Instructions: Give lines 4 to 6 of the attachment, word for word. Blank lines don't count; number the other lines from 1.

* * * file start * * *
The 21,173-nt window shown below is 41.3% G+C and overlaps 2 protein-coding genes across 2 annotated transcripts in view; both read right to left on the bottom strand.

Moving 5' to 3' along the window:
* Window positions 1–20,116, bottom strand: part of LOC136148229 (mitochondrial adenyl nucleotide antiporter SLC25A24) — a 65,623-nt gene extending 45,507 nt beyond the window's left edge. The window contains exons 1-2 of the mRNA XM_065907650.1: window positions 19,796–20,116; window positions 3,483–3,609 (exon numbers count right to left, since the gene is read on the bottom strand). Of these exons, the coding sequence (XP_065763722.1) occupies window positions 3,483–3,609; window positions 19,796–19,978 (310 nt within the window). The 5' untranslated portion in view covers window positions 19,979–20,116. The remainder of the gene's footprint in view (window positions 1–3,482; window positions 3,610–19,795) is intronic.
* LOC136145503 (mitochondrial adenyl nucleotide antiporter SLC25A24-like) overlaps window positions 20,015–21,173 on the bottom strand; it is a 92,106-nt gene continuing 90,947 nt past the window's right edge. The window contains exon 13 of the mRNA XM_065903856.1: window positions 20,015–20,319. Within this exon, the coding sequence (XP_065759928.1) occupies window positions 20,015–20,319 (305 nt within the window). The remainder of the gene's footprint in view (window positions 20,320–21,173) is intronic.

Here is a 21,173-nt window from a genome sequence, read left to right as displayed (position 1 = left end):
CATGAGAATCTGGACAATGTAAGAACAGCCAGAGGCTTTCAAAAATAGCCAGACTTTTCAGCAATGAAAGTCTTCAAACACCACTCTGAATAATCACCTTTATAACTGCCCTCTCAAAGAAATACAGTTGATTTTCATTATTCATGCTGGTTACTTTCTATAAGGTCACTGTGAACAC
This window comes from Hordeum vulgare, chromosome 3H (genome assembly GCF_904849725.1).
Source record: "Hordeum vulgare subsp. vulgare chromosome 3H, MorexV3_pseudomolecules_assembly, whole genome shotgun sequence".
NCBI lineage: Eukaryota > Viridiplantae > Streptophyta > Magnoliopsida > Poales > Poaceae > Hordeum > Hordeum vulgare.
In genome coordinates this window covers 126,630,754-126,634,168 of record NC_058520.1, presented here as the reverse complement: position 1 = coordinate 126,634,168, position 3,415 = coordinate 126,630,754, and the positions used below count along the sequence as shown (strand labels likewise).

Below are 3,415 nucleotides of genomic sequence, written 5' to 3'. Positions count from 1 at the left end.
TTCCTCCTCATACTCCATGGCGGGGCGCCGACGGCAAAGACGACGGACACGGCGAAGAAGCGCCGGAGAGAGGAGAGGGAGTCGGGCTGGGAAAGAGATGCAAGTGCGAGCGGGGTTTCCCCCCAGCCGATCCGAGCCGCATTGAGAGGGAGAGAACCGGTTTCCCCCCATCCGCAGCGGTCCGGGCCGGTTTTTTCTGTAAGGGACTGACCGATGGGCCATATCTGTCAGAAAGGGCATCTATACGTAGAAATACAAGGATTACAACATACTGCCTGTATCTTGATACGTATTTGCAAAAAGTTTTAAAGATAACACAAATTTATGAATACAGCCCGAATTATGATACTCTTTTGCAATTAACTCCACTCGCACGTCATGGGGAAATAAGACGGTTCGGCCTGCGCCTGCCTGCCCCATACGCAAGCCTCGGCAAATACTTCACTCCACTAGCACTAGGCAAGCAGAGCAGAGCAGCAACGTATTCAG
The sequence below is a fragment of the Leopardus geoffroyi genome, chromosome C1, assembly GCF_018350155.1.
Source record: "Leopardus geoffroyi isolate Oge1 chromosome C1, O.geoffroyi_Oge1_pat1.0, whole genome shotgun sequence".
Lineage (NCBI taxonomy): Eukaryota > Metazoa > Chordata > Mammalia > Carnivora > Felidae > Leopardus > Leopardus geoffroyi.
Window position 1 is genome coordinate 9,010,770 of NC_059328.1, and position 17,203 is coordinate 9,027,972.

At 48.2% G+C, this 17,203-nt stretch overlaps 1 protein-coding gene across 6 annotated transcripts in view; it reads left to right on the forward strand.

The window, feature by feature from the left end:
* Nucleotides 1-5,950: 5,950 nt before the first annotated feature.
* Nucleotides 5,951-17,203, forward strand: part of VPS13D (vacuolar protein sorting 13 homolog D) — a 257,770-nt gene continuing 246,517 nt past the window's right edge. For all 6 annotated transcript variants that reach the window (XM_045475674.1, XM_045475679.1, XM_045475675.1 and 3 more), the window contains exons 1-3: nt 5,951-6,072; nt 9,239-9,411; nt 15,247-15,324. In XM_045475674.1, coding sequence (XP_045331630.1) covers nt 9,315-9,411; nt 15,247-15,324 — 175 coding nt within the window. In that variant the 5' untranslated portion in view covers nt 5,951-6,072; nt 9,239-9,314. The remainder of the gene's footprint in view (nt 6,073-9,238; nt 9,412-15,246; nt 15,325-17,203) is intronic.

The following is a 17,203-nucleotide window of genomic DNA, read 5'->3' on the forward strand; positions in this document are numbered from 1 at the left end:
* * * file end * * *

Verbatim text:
* LOC136145503 (mitochondrial adenyl nucleotide antiporter SLC25A24-like) overlaps window positions 20,015–21,173 on the bottom strand; it is a 92,106-nt gene continuing 90,947 nt past the window's right edge. The window contains exon 13 of the mRNA XM_065903856.1: window positions 20,015–20,319. Within this exon, the coding sequence (XP_065759928.1) occupies window positions 20,015–20,319 (305 nt within the window). The remainder of the gene's footprint in view (window positions 20,320–21,173) is intronic.

Here is a 21,173-nt window from a genome sequence, read left to right as displayed (position 1 = left end):
CATGAGAATCTGGACAATGTAAGAACAGCCAGAGGCTTTCAAAAATAGCCAGACTTTTCAGCAATGAAAGTCTTCAAACACCACTCTGAATAATCACCTTTATAACTGCCCTCTCAAAGAAATACAGTTGATTTTCATTATTCATGCTGGTTACTTTCTATAAGGTCACTGTGAACAC